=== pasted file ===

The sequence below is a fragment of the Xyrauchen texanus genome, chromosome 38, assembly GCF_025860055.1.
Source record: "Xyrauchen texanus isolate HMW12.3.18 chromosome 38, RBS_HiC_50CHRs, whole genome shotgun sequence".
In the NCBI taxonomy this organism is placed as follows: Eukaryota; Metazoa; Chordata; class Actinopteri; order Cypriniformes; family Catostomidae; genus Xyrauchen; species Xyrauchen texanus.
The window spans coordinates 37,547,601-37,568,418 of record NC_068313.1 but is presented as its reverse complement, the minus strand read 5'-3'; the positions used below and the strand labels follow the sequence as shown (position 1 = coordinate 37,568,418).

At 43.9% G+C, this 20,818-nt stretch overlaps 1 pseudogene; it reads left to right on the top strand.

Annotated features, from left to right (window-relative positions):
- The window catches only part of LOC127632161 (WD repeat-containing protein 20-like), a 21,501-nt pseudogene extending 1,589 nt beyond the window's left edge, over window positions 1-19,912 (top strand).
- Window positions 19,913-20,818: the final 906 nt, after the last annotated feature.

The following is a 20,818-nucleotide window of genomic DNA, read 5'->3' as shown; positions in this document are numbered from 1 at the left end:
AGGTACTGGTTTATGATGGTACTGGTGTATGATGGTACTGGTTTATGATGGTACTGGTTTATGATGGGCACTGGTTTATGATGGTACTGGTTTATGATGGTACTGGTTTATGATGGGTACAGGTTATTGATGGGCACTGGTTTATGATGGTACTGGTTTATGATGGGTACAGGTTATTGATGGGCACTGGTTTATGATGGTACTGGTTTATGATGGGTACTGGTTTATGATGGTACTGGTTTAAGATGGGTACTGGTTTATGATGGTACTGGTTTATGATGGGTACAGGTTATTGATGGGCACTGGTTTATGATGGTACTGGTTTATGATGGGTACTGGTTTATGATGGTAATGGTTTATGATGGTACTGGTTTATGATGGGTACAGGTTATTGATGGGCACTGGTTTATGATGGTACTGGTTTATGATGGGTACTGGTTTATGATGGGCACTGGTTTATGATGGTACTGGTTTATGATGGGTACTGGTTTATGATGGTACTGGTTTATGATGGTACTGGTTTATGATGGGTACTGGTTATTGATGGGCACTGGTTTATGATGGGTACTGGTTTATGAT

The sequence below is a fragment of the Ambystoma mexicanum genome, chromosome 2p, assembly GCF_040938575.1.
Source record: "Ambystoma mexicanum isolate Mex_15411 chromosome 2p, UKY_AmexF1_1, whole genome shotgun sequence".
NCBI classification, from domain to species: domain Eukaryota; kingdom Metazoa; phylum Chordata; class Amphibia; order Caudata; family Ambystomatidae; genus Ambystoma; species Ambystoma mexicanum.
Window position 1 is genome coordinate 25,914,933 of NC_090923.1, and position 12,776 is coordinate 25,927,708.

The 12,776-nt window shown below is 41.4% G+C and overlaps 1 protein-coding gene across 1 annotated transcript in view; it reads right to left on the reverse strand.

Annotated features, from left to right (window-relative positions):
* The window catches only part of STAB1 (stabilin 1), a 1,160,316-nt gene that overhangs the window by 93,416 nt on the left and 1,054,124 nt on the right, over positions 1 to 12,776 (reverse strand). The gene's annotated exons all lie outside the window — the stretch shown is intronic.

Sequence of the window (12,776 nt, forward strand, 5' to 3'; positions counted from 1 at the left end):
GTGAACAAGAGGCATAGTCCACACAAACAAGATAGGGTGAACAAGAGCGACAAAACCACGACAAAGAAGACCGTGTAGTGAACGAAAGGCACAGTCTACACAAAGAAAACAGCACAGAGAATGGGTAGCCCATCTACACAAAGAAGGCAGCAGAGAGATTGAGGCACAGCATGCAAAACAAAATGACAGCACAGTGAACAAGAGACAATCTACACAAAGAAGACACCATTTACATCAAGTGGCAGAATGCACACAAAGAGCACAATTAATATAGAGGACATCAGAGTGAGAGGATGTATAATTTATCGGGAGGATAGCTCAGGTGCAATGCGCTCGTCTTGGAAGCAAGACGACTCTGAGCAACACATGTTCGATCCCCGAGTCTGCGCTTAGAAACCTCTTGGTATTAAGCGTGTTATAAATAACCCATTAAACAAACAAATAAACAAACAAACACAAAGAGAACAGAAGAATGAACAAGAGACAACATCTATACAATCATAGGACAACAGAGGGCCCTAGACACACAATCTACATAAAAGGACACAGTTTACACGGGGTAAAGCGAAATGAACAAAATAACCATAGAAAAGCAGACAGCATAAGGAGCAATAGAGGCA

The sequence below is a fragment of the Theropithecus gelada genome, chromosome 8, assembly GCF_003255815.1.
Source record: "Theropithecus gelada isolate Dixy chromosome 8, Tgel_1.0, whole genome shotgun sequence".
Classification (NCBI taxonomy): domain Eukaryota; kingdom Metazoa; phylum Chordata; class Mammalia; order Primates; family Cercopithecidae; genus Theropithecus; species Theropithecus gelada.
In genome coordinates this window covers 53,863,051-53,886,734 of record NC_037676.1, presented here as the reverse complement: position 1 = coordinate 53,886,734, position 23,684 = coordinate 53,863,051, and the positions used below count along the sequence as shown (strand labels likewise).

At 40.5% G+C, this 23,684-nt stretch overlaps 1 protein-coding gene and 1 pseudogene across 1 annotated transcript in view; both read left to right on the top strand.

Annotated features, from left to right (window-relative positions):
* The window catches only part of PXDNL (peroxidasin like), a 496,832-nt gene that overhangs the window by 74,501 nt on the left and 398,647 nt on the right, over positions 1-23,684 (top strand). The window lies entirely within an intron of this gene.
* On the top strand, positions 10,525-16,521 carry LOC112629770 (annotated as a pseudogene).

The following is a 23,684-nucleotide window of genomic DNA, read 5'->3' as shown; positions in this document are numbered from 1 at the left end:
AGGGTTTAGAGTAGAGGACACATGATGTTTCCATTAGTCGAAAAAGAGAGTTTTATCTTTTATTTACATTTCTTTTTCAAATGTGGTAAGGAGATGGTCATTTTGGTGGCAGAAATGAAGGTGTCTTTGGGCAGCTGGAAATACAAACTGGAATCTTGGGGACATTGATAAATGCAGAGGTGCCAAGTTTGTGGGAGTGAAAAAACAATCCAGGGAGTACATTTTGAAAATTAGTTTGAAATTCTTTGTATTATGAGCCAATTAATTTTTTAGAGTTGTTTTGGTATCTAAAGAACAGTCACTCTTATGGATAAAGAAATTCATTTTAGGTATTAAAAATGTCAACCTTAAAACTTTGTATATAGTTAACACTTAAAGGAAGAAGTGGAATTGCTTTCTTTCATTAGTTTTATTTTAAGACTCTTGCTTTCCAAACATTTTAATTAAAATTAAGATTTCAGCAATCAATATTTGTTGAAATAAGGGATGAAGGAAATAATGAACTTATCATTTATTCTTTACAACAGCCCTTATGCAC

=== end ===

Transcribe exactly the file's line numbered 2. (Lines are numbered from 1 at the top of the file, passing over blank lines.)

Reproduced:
Source record: "Xyrauchen texanus isolate HMW12.3.18 chromosome 38, RBS_HiC_50CHRs, whole genome shotgun sequence".